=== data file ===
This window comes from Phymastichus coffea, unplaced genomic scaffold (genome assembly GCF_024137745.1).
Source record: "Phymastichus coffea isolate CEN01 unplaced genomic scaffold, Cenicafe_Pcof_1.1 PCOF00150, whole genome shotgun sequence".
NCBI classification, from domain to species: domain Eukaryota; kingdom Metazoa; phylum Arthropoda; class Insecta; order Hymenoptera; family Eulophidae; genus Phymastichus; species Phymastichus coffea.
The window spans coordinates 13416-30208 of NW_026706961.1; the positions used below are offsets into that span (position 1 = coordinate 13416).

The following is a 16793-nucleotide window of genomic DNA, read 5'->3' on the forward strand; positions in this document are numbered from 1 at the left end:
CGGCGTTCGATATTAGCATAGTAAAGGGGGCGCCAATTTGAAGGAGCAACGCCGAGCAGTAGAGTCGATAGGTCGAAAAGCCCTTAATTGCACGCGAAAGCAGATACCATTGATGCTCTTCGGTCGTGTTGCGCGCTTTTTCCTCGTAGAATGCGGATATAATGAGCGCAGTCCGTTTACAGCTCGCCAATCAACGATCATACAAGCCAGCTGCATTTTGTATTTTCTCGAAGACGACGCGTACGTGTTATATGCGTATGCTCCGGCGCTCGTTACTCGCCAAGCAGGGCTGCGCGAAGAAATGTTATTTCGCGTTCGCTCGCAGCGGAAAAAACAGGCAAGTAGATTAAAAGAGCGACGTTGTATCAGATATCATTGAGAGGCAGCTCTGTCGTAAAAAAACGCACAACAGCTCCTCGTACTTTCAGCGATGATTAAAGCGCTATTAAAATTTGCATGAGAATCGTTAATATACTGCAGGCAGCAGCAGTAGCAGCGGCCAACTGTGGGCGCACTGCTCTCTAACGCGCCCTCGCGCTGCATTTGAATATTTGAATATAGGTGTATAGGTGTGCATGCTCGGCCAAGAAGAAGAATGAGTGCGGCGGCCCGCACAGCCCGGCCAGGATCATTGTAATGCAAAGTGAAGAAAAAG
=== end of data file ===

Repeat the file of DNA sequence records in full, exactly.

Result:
This window comes from Phymastichus coffea, unplaced genomic scaffold (genome assembly GCF_024137745.1).
Source record: "Phymastichus coffea isolate CEN01 unplaced genomic scaffold, Cenicafe_Pcof_1.1 PCOF00150, whole genome shotgun sequence".
NCBI classification, from domain to species: domain Eukaryota; kingdom Metazoa; phylum Arthropoda; class Insecta; order Hymenoptera; family Eulophidae; genus Phymastichus; species Phymastichus coffea.
The window spans coordinates 13416-30208 of NW_026706961.1; the positions used below are offsets into that span (position 1 = coordinate 13416).

The following is a 16793-nucleotide window of genomic DNA, read 5'->3' on the forward strand; positions in this document are numbered from 1 at the left end:
CGGCGTTCGATATTAGCATAGTAAAGGGGGCGCCAATTTGAAGGAGCAACGCCGAGCAGTAGAGTCGATAGGTCGAAAAGCCCTTAATTGCACGCGAAAGCAGATACCATTGATGCTCTTCGGTCGTGTTGCGCGCTTTTTCCTCGTAGAATGCGGATATAATGAGCGCAGTCCGTTTACAGCTCGCCAATCAACGATCATACAAGCCAGCTGCATTTTGTATTTTCTCGAAGACGACGCGTACGTGTTATATGCGTATGCTCCGGCGCTCGTTACTCGCCAAGCAGGGCTGCGCGAAGAAATGTTATTTCGCGTTCGCTCGCAGCGGAAAAAACAGGCAAGTAGATTAAAAGAGCGACGTTGTATCAGATATCATTGAGAGGCAGCTCTGTCGTAAAAAAACGCACAACAGCTCCTCGTACTTTCAGCGATGATTAAAGCGCTATTAAAATTTGCATGAGAATCGTTAATATACTGCAGGCAGCAGCAGTAGCAGCGGCCAACTGTGGGCGCACTGCTCTCTAACGCGCCCTCGCGCTGCATTTGAATATTTGAATATAGGTGTATAGGTGTGCATGCTCGGCCAAGAAGAAGAATGAGTGCGGCGGCCCGCACAGCCCGGCCAGGATCATTGTAATGCAAAGTGAAGAAAAAG